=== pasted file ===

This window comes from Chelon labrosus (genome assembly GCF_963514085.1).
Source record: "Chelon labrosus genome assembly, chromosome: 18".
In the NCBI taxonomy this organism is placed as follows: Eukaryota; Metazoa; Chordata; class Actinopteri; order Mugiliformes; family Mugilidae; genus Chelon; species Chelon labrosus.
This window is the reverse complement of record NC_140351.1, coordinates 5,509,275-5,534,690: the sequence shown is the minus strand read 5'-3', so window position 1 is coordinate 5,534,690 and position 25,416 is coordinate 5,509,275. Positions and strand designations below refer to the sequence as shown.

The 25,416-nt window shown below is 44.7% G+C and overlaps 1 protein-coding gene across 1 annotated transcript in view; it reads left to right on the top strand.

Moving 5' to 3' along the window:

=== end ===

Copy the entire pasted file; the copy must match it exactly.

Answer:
This window comes from Chelon labrosus (genome assembly GCF_963514085.1).
Source record: "Chelon labrosus genome assembly, chromosome: 18".
In the NCBI taxonomy this organism is placed as follows: Eukaryota; Metazoa; Chordata; class Actinopteri; order Mugiliformes; family Mugilidae; genus Chelon; species Chelon labrosus.
This window is the reverse complement of record NC_140351.1, coordinates 5,509,275-5,534,690: the sequence shown is the minus strand read 5'-3', so window position 1 is coordinate 5,534,690 and position 25,416 is coordinate 5,509,275. Positions and strand designations below refer to the sequence as shown.

The 25,416-nt window shown below is 44.7% G+C and overlaps 1 protein-coding gene across 1 annotated transcript in view; it reads left to right on the top strand.

Moving 5' to 3' along the window: